By Dr Ananya Mandal, MD
Morphine and other opiates have been known to mankind for centuries. Applications of the drug have been varied ranging from pain relief for war injuries and chronic painful diseases through to recreational use among drug abusers. The less desirable effects of upload use include constipation, sleepiness, nausea and vomiting.
Rise of opium addiction
In the 18th century, Europe had a high demand for Chinese goods such as tea and silk but the Chinese did not have a high demand for European goods, creating a trade deficit. In order to pay China back for their goods, Britain gave China the only commodity they would accept which was silver. However, to obtain enough silver, the British had to buy it from other European countries, creating further debt.
In 1773 ,the British conquered the Bengal Province in India which the World's largest producer of opium at the time. With the Indian poppy fields now under British control, Britain decided to start trading opium as a way of addressing the trade imbalance between China and Britain. Soon, opium addiction had spread across China and in 1839 the emperor seized and burned all opium brought in by British ships. This marked the beginning of the opium wars, during which the British defeated the Chinese and resumed the opium trade.
Advent of Morphine
With the development of transport networks and the dawn of industrialization in America, many Asians fled to America to work. They brought with them the opium that was so common in their country and the use of the drug became common. Opium addiction rose in alarming proportions and the drug was frequently found in people's homes throughout the 18th and 19th centuries.
Alternatives to opium were soon sought. Scientists wanted to preserve the medicinal properties of opium such as pain relief and cough suppression but they also wanted to modify the drug so that it was less addictive.
Between 1805 and 1816, a pharmacist's assistant called Friedrich Wilhelm Serturner managed to isolate a yellowish-white crystalline compound from crude opium after immersing it in ammoniated hot water. He first tested this compound on a few dogs which resulted in their death. He then tested smaller doses on himself and some boys and found that the effects were pain relief and euphoria. He also noted that high doses of the drug could lead to psychiatric effects, nausea, vomiting, depression of the cough, constipation and slowed breathing. Pain relief with the use of this compound, however, was ten times that experienced with opium use. Serturner named his compound morphine, after the Greek God of dreams, Morpheus.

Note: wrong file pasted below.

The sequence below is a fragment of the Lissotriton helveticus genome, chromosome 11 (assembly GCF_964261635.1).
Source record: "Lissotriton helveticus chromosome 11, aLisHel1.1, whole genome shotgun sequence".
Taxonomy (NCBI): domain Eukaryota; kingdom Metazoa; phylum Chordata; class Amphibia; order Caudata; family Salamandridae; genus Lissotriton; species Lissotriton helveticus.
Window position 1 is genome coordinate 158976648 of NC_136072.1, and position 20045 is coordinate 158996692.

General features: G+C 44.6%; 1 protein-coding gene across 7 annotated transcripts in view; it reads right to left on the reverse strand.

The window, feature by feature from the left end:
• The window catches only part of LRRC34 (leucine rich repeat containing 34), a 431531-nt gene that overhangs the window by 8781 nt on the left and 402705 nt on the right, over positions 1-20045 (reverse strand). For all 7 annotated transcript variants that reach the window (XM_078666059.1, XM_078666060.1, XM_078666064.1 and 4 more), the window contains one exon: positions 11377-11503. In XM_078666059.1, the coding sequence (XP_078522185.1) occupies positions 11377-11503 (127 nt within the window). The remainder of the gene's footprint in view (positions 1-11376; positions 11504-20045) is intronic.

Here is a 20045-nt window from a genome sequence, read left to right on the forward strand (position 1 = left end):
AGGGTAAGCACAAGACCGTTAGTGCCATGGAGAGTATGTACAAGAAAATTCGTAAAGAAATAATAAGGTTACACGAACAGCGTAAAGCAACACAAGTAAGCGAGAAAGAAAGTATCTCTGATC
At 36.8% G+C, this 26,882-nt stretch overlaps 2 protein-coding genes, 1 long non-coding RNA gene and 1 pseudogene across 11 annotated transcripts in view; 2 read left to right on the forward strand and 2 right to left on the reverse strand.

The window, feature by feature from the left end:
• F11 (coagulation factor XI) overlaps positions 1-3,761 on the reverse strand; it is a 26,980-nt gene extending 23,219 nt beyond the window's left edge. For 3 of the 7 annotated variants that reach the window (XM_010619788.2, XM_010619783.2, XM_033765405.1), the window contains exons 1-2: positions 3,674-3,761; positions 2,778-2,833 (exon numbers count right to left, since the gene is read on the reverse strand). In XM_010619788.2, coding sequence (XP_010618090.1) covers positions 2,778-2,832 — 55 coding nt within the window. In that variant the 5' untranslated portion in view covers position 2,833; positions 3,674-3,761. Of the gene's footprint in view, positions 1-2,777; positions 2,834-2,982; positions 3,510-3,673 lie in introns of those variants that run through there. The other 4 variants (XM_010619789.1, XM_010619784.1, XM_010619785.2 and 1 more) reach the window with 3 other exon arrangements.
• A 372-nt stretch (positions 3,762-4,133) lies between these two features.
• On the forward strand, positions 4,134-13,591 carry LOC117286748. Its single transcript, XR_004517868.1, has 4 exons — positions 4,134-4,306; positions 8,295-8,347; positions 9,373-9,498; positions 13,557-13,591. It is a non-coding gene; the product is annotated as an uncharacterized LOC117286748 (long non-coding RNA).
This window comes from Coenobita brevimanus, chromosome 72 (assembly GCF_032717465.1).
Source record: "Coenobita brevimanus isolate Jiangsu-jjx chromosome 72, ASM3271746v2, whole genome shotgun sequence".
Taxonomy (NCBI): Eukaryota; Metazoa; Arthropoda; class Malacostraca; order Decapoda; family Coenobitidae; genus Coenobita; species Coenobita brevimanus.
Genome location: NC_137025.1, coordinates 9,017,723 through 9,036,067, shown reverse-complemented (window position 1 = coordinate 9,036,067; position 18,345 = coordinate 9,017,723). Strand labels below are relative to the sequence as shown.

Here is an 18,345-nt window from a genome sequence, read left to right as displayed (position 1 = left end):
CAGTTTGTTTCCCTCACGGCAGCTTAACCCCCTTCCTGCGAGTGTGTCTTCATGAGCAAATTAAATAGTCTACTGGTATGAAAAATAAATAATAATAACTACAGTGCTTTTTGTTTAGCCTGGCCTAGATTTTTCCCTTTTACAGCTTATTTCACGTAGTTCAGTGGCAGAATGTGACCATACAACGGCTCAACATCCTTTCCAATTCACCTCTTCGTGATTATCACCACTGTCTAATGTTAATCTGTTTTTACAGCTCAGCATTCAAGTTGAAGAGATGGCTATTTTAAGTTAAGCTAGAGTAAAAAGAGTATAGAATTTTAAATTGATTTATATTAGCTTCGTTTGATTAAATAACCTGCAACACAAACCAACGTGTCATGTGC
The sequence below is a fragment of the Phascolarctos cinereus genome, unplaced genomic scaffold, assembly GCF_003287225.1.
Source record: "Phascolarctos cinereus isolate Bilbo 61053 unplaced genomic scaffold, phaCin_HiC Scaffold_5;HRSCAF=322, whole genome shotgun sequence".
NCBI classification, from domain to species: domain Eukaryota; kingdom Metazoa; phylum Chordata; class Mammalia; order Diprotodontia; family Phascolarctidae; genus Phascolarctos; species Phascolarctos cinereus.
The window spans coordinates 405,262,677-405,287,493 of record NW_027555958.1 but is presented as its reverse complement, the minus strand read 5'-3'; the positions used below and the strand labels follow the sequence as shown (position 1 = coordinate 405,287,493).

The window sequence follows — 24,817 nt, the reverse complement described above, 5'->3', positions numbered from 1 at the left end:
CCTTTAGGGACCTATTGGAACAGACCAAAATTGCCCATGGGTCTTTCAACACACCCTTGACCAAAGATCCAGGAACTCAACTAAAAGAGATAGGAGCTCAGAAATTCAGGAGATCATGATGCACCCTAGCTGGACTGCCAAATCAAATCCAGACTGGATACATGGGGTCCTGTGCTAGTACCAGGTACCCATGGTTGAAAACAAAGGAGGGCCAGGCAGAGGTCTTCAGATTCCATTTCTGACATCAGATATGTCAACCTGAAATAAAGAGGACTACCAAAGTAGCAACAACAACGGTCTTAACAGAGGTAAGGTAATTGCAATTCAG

Morphine as a medicine
Morphine soon began to gain popularity as a pain reliever. The drug was commercially produced in the mid-19th century and was used as an alternative to opium and also as a substitution therapy to help cure opium addiction. In 1853, the first hypodermic needle was perfected providing an enhanced mode of administration where the drug could be delivered directly to the bloodstream.
During the mid-19th century, both opium and cocaine addiction were on the rise and laudanum (an opium tonic) and snuff which contained cocaine were popular.
Soldiers who had been injured during war became some of the first people to develop morphine addiction and morphine dependence was nicknamed "Soldier's Disease." Increasingly, morphine was being injected using hypodermic needles.
In the early 20th century, governments and governing bodies worldwide passed tough legislations banning morphine abuse. For example, the Harrison Narcotics Act which restricted morphine abuse was passed by Congress in 1914. Similarly, in 1970, the Controlled Substances Act which classifies morphine as a schedule II drug, was passed.
Reviewed by Sally Robertson, BSc
Last Updated: Oct 27, 2013